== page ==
To do that, you want to visit Settings > General > Accessibility > Reduce Motion; while Low Power Mode doesn't enable this setting, you can still use it to reduce the bouncing interface transitions to a simple cross-fade, which will additionally lighten the load on your iPhone's graphics processor.
A few other battery-saving tips
With these how-tos, you can pick and choose your favorite Low Power features to create your ideal battery-conscious iPhone. And if you want even more battery tips and tricks, we've got tips for iOS 9 and battery saving fixes for the iPhone 6s and 6s Plus.
And if you don't want to worry about fiddling with your software? The Low Power Mode switch is always there to help you out. (And, y'know, Apple makes battery cases now, too.)
What are your favorite tricks for getting your iPhone some extra juice? Let us know in the comments.
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Serenity was formerly the Managing Editor at iMore, and now works for Apple. She's been talking, writing about, and tinkering with Apple products since she was old enough to double-click. In her spare time, she sketches, sings, and in her secret superhero life, plays roller derby. Follow her on Twitter @settern.
I find it very efficient as well to cut as many GPS related services as you can, in Privacy settings, like Frequent Locations (sorry if it's not the right name, I use my system in French), or setting time zones (absolutely not necessary if you don't travel), well you get the idea :GPS is not your battery's friend.
The built-in Apple location services are optimised to not use much battery, I'd be surprised if you got much of a difference from disabling Frequent Locations and especially timezones. The most important thing with location settings is to make sure apps are told to only use location when "being used" and not all the time, unless it's something that needs to
Turning off radios like Bluetooth, Wi-Fi, etc. and GPS does not actually save your battery. It *used* to, and most folks still think that it does, but this is pretty much just a popular misconception nowadays. It's in the same category as those folks that still insist that draining a battery down to zero before "refilling" it is necessary for good battery life (this also has no effect), or those people who insist that Pitt Bulls are just the same as any other dog and are not necessarily "dangerous." These are all things that people believe strongly, but that have no basis in fact.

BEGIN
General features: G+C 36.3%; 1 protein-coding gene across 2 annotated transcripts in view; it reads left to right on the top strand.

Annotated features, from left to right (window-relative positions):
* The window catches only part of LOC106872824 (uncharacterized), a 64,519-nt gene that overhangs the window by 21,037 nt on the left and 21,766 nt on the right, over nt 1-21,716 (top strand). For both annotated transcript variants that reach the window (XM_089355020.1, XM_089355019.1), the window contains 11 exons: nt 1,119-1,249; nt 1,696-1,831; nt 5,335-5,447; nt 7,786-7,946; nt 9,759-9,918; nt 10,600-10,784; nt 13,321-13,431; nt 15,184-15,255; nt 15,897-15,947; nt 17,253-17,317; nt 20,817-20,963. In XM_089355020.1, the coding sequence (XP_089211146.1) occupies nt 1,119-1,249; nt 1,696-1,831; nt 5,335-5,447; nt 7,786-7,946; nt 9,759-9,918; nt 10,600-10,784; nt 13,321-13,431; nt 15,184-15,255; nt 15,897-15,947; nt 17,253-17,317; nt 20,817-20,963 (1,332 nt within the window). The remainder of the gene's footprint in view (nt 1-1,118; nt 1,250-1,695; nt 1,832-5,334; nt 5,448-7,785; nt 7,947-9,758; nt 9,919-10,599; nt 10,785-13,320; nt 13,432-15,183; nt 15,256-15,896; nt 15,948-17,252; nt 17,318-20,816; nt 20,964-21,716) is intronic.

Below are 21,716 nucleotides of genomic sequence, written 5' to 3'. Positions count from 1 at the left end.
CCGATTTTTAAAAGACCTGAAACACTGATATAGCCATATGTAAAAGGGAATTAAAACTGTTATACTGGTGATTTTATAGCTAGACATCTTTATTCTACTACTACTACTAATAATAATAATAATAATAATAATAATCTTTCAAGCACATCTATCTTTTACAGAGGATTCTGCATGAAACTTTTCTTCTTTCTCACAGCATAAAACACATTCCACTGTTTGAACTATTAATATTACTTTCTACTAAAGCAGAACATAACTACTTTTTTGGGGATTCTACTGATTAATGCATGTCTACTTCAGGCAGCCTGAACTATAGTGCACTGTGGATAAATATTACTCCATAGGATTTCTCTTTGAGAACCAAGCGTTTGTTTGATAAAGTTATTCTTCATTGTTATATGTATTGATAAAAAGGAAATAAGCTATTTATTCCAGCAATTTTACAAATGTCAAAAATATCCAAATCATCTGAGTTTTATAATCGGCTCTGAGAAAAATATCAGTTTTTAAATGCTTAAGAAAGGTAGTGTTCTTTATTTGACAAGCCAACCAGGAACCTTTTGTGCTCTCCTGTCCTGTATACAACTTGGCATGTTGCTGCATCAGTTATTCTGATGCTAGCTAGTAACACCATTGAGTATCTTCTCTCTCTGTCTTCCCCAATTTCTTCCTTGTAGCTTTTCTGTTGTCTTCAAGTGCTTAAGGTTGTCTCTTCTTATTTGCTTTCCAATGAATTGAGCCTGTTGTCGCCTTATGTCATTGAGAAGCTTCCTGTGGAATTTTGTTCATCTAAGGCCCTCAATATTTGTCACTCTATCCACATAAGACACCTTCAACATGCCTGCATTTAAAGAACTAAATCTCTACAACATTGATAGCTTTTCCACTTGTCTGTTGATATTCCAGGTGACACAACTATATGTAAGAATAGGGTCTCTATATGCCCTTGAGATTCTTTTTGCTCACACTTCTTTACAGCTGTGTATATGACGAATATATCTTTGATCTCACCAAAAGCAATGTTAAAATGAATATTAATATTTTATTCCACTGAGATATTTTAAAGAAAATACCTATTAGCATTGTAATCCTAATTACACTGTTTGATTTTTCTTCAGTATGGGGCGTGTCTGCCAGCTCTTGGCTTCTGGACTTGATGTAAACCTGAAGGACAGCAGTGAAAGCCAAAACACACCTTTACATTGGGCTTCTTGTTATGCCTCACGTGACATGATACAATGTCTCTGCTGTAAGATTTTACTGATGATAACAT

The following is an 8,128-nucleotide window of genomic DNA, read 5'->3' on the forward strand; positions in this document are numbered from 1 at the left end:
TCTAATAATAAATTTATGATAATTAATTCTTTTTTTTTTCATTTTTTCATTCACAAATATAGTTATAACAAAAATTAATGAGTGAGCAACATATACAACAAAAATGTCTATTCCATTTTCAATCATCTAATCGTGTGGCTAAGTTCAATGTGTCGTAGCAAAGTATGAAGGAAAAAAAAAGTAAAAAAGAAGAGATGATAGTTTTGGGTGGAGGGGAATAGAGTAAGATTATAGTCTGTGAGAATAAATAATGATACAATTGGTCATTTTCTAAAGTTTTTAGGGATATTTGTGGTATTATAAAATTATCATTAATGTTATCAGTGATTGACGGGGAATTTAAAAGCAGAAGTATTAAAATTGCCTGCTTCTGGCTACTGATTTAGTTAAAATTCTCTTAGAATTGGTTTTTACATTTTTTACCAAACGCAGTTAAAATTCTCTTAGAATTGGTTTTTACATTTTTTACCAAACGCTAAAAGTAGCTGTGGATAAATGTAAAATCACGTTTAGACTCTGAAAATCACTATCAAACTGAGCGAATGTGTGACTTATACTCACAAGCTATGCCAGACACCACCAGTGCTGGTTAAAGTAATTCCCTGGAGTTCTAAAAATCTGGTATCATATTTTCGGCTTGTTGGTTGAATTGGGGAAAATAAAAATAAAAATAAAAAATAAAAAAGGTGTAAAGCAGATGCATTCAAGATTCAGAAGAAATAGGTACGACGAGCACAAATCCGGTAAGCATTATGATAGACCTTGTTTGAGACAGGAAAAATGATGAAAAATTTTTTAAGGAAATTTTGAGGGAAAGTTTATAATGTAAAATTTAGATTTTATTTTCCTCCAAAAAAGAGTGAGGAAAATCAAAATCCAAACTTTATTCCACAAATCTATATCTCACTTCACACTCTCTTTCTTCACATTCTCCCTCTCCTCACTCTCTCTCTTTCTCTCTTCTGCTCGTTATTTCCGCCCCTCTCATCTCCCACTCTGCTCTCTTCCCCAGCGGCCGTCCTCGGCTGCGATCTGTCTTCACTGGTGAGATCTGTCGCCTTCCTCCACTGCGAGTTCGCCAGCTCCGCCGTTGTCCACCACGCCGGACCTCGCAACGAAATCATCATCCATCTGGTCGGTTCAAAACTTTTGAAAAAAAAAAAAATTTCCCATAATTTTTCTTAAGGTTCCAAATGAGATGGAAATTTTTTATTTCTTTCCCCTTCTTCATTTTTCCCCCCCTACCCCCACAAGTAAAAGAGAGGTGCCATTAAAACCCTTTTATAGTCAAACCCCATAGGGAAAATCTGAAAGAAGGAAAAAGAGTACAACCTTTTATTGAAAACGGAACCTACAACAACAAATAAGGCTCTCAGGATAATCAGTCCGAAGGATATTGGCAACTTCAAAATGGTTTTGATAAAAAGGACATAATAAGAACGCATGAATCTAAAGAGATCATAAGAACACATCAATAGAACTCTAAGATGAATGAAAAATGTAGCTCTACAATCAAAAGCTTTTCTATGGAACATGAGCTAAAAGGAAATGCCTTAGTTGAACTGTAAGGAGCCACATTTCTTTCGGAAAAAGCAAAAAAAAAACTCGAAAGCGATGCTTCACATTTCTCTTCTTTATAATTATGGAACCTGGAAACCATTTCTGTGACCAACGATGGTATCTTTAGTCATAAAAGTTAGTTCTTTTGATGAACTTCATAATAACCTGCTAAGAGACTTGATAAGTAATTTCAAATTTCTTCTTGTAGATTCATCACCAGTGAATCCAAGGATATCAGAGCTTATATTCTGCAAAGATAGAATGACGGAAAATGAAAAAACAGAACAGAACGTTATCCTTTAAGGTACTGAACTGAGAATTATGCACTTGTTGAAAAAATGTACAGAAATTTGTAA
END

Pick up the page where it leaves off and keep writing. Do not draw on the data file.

Actually, draining the battery to 0% and then recharging it to 100% helps to calibrate the battery/power measurement system. This avoids erroneous battery readings; for eg. the battery indicator shows 10% and then the phone shuts down complaining that it has no charge left. Of course this doesn't need to be done frequently but once every 6 months seems reasonable.
I need to learn which which settings I need to turn off in order to save battery life on my 5c, but thankfully I will be getting an 6s Plus this Friday. Sent from the iMore App
Since the 9.3 Beta 4 update, my 6s+ comes home after being unplugged for over 12hrs with 80+ % of battery still. I definitely don't need any power saving...I should find a way to sell power back to the electric company /s.
How do you manage to get 80% battery life on you 6s+ after 12 hours? You clearly don't play games on your phone. Sent from the iMore App
Low power mode is so good it's the number 1 feature I use all the time. Pity control center don't have the low power toggle and you can't customize the assistive touch to get it. It's gotten my phone from 12 hours to 15 hours regularly. And I manage to get 30 hours on weekends often. And that's with an old iPhone 6. Sent from the iMore App